Pablo Kjolseth (aka keelsetter)
Pablo Kjolseth

I've been a film exhibitor for over 25 years and have programmed many rare U.S. film premieres in a variety of venues, from small bars to large concert halls. For a small chunk of time I also worked in the acquisitions department of the Starz cable channel, where I read scripts and helped with programming. That was an impressive and mighty ship that was hard to abandon, but a long time ago I decided to jump that ride in favor of being the captain of a smaller vessel: the International Film Series in Boulder, Colorado.

The IFS is like a small tugboat compared to the massive cruise ship of cable tv, but it afforded me the freedom to go into uncharted waters. The IFS is a calendar film program that has been around since 1941, and unfurls over 100 independent and repertory movies a year via two campus venues.

We recently salvaged over a dozen 35mm projectors from nearby multiplexes for parts and pieces that will allow us to continue showing archive and reel-to-reel film prints into the foreseeable future, alongside the digital formats now required. The new DCP format has many advantages, but my goal is to keep both the past and present alive by still showing 35mm prints whenever possible.

I raise my glass to all the rogue agents, private collectors, pirates, and other genuine cinephiles working in smaller distribution companies who are all doing their best to save rare prints from being destroyed, dumped, or otherwise permanently withdrawn from the public sphere. It is because of these heroes that so many otherwise forgotten stories from our cinematic legacy might yet live at 24-frames-a-second, and I salute the people who still make it possible to fly this particular pirate flag high, large, and on the big screen.

Posts by Pablo Kjolseth

  Attention Wim Wender fans: tomorrow you have a chance to see Alice in the Cities (1974) on TCM. The fourth feature by the German director is, barring your access to an out-of-print VHS copy or a Region 2 PAL DVD, hard to come by and beautifully shot on B&W 16mm film that was later […]

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Yesterday was International Home Movie Day, so it seemed fitting to watch Rock Hudson’s Home Movies (1992). The title of Mark Rappaport’s pseudo documentary is somewhat misleading, as the compilations of clips used are all taken from Hudson’s existing body of Hollywood work, rather than a personal stash of super-8 films. Actor Eric Farr appears […]

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Harry Harrison wrote Make Room! Make Room! in 1965. It was published a year later and in 1973 was turned into the feature film Soylent Green by Richard Fleischer, starring Charlton Heston. Harrison was clearly influenced by Malthusian theory, a stance that might be summed up by the 18th-century British cleric and scholar in one […]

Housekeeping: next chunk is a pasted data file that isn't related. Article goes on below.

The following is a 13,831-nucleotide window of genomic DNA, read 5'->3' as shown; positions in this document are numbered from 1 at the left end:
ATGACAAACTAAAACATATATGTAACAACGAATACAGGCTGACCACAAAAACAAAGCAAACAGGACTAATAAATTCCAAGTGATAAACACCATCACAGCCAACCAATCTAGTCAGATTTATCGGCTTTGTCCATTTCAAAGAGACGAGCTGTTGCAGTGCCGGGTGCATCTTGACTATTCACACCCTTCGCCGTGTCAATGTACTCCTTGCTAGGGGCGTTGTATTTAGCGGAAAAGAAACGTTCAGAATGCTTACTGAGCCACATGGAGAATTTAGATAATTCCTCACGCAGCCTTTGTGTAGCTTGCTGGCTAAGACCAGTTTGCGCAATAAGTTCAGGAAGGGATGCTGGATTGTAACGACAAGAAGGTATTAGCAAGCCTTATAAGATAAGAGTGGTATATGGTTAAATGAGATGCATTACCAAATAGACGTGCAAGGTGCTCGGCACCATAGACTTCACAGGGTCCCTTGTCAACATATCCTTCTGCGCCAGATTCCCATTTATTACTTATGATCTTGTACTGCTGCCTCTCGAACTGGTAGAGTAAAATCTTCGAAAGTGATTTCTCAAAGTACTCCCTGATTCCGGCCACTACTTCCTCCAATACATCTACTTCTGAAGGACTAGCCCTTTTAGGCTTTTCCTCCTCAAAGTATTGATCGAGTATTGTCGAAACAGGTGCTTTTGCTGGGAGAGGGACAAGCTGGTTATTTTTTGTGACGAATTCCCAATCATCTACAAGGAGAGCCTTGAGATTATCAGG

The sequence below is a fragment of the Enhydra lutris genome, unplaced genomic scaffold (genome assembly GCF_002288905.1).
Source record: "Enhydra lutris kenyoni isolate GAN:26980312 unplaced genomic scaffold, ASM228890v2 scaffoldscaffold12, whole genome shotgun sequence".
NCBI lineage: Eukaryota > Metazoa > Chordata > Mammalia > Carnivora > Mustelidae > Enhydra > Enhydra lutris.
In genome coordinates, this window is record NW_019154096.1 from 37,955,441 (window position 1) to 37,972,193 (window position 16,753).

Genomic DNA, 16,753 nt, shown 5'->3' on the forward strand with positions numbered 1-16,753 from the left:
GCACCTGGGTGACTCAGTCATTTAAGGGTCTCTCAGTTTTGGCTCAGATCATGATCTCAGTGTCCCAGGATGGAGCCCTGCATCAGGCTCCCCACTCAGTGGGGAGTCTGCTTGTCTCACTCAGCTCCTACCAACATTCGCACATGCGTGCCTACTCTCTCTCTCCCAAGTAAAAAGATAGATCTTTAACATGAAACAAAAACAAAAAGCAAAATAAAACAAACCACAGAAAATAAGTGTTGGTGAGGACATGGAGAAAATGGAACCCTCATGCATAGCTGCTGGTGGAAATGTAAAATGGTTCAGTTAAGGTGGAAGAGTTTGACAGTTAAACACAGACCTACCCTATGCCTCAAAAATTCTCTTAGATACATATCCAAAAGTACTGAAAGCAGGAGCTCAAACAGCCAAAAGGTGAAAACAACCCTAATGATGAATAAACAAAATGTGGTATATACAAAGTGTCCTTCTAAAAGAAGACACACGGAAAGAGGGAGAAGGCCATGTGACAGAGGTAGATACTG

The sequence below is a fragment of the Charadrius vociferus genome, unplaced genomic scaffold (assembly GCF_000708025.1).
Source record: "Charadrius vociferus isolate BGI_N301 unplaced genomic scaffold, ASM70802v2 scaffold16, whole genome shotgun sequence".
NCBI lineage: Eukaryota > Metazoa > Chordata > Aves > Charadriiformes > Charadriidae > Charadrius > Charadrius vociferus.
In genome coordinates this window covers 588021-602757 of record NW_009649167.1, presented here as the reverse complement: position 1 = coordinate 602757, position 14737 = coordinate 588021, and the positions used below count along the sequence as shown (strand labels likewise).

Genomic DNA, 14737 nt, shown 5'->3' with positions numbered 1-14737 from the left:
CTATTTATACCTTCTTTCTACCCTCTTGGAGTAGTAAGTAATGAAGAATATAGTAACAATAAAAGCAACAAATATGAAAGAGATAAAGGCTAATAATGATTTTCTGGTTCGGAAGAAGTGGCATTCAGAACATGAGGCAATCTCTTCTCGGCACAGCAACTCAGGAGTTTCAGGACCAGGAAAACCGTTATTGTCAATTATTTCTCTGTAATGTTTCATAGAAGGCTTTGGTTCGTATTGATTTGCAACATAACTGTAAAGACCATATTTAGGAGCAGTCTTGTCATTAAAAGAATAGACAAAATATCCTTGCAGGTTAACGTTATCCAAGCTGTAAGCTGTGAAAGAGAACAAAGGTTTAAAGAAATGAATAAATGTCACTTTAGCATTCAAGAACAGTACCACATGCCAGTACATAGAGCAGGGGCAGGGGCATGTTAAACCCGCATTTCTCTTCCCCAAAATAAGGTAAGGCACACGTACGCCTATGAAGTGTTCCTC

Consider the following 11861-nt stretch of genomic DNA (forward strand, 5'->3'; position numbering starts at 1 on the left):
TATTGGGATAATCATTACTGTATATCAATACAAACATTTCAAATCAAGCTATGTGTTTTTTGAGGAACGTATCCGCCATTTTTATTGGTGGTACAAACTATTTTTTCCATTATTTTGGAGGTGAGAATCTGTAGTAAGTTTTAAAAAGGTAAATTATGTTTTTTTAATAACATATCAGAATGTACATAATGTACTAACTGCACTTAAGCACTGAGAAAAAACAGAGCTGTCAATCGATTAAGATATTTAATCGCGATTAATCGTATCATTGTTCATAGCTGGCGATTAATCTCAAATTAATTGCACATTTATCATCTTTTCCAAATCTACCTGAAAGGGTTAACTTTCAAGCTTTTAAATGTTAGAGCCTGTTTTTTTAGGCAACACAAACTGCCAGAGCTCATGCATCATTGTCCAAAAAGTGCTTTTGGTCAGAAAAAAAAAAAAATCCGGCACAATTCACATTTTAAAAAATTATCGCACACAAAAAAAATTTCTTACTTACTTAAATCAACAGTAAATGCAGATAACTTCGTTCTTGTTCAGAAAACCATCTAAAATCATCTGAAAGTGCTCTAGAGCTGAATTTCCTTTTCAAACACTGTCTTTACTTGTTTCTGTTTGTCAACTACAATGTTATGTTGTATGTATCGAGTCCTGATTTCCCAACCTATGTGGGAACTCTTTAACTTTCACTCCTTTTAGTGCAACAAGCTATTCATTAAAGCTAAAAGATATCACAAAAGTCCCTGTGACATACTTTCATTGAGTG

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Within four years he filmed three acclaimed shorts and one feature that would later be hailed a masterpiece – only to die on October 5th, 1934, at the age of 29, from rheumatic septicaemia. Jean Vigo’s short life had been plagued by health problems, including an affliction of tuberculosis he got eight years earlier in […]

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A week ago I attended the Telluride Film Festival. Their program used the XL Roman numerals to mark the occasion of their 40th anniversary. With the addition of an extra day of programming as well as a new, 650-seat theatrical venue named after Werner Herzog (dubbed “the Zog” by staff), the festival also felt XL […]

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I wrapped up the TCM Classic Film Festival two weeks ago. It was their fourth fest and my first time there. I’ve been attending Telluride and Sundance for over 20 years, added SXSW to the roster about five years ago, and I like to check in on other film festivals too, be they local (in […]

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Last week the film series I program was graced by a visit from Eric Stough, the animation director for South Park. He was kind enough to let me select a recent episode for him to both screen and then provide us with a behind-the-scenes look at how it got made, along with a Q&A session. […]

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I know Harry Harrison for his collaborative work with Wally Wood on EC Comics (circa 1948), his work on the revived Flash Gordon scripts (’58 – ’68), the first of 12 Stainless Steel Rat novels (published 1961), his contributions to The Saint TV series (Harrison did ghost-work for Leslie Charteris on the 1964 novel Vendetta […]

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My attempt to do the SXSW film festival last year on a small budget was a remarkable fiasco. The round-trip drive had me spending 40 hours on the road, aided in part by a GPS device that would set itself to a default destination every time its suction-mount failed and it fell to the floor […]

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F.W. Murnau was a German director with some 20 titles to to his credit who moved to the U.S. in 1926 and is known to most cinephiles for Nosferatu (1922), The Last Laugh (1924), Faust (1926), Sunrise (1927), and – maybe, just maybe – the last film he directed before his life was tragically cut […]

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